• Angela 6 years ago

      It’s exasperating, isn’t it? And I think you’re right, Lesley, that so many things get twisted to suit different agendas. If someone refuses care and lack capacity, there my be a case for neglect on the part of the authorities if they don’t act. Have they provided a written account of why they think your father does now have capacity? If you’re not already familiar with the Mental Capacity Act, it might be worth checking it out. We’ll be featuring something about it in this month’s newsletter.

      • Lesley Kemp 6 years ago

        Thanks for your advice Angela. I didn’t realise I could ask for a written account. The system has let my father down badly and at the moment I am trying to keep everyone fired up and engaged with my his needs. Just keeping my fingers crossed that he doesn’t fall over and kill himself while the professionals are running around in circles chasing their tales. 🙁

        • Angela 6 years ago

          Hi Lesley – by written account I mean that something somewhere should document the reason for their decision that your father has capacity, and/or it should show in black and white how the health/social care people reached that conclusion and what process they used. It may have been a Mental Capacity Assessment, in which case there should be some written evidence of that.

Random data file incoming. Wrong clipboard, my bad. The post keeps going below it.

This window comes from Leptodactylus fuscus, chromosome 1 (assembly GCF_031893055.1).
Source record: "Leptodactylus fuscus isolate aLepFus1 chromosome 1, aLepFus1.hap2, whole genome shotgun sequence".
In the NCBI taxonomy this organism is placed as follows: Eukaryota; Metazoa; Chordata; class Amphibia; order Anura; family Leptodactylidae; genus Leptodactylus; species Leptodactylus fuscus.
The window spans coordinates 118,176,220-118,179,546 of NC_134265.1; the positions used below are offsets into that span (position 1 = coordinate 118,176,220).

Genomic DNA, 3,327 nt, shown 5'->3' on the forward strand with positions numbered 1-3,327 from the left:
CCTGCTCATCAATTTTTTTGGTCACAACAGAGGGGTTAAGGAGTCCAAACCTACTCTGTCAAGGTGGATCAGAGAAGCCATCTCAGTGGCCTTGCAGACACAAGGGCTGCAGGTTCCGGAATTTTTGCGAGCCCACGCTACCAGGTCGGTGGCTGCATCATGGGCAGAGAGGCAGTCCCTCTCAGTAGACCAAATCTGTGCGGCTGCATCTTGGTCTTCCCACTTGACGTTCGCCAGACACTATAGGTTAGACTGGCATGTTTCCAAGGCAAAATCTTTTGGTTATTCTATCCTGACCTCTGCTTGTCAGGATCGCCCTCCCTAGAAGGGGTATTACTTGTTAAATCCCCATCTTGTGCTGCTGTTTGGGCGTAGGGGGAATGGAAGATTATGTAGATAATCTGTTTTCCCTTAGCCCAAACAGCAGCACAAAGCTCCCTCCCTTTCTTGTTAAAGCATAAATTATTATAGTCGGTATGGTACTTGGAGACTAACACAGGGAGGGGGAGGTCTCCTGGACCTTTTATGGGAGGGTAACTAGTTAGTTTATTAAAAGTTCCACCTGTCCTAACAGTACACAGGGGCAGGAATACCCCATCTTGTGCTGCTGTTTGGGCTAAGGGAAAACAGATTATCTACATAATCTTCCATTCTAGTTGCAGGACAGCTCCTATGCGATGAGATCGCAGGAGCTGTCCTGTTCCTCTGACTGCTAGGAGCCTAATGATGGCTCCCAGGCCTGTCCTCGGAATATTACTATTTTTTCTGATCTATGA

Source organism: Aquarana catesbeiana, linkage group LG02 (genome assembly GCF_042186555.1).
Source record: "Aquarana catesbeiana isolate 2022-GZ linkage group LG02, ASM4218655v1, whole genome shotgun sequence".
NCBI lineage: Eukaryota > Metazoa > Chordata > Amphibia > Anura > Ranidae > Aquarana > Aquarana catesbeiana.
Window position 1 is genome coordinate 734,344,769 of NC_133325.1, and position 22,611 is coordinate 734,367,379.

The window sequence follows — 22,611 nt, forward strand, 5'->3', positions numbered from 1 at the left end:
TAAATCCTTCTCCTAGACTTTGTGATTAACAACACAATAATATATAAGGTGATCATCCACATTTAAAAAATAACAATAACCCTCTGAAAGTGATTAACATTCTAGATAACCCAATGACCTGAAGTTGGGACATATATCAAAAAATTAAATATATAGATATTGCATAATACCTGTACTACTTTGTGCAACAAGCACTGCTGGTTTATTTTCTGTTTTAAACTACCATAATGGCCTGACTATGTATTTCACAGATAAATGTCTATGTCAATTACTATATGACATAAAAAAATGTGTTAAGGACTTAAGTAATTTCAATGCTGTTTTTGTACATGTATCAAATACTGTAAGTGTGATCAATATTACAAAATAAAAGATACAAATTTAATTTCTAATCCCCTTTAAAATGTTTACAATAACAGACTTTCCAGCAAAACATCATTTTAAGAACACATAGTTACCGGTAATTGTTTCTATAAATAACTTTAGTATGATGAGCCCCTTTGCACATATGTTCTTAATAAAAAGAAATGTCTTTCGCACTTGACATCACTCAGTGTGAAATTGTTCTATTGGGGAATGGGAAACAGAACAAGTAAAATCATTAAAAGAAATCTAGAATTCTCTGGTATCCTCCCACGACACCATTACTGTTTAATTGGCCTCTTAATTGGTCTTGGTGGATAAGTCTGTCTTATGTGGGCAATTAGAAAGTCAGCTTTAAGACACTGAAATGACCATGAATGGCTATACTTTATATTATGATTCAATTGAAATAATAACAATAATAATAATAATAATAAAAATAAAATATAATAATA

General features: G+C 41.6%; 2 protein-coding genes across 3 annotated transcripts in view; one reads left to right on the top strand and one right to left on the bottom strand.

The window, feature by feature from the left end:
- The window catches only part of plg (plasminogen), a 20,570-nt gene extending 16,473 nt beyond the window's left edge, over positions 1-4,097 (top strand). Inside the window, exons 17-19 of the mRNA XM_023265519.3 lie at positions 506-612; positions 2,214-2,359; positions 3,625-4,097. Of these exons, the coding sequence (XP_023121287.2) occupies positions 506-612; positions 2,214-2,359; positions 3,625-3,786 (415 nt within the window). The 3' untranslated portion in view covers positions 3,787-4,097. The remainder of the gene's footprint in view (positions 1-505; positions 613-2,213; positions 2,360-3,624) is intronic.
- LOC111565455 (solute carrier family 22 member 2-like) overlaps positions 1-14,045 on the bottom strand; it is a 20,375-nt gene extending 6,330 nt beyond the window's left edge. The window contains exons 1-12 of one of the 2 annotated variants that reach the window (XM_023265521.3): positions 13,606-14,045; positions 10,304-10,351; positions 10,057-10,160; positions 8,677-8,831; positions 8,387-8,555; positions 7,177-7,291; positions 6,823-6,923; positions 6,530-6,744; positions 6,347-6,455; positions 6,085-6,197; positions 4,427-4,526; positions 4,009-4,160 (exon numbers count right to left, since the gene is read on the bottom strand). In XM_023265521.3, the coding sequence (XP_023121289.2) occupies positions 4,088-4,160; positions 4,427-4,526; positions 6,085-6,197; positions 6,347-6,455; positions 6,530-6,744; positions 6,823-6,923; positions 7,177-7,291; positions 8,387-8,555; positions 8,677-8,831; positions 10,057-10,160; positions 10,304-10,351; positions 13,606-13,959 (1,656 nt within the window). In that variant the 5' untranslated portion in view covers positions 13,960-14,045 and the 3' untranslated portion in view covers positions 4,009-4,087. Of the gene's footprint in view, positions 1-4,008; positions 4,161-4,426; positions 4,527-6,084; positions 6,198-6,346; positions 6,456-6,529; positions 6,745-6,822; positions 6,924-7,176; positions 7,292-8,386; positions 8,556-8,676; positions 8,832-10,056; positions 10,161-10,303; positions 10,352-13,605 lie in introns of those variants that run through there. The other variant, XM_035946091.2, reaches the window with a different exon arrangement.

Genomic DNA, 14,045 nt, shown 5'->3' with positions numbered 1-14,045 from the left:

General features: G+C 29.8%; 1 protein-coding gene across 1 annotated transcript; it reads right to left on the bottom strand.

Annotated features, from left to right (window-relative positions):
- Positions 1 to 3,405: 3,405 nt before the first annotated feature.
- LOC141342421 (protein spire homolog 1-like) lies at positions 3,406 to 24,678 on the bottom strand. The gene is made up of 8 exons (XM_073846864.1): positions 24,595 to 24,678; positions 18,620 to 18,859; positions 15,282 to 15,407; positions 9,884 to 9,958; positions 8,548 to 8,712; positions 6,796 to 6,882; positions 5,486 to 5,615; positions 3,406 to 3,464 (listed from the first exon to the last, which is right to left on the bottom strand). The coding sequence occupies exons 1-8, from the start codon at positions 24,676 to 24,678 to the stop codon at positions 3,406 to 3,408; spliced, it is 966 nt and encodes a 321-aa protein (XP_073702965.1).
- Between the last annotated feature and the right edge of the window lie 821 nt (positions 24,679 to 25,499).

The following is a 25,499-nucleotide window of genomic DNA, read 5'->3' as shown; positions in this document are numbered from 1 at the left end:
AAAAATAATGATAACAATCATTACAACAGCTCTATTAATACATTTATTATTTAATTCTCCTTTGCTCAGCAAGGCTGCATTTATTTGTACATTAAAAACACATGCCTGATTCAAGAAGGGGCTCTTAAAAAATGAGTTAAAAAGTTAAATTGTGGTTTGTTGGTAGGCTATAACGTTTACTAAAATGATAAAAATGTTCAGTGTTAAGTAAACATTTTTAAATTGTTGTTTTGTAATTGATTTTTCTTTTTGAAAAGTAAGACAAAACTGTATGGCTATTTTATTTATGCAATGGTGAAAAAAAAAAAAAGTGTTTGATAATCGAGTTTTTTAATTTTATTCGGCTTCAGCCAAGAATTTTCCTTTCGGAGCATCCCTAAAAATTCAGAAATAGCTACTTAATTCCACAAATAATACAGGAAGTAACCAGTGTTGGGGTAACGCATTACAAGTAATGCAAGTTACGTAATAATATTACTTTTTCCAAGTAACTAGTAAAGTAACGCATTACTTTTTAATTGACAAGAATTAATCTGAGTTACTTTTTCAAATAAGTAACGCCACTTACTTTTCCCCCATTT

6. Angela Rhodes 6 years ago

    Excellent article Angela reflecting exactly my own experience with “unpredictable” and “incontinent”. The assessor waited until everyone else was out of the room and told me that the NHS wasn’t a bottomless pit and didn’t have the resources to fund everyone who needed care”. I felt under extreme pressure to withdraw the claim.

    • Angela 6 years ago

      Thanks for your comment, Angela. The comments of the NHS assessor are yet another example of how the whole thing is motivated by budgets, and how assessors seem to be willing to do and say almost anything to protect them – no matter how absurd.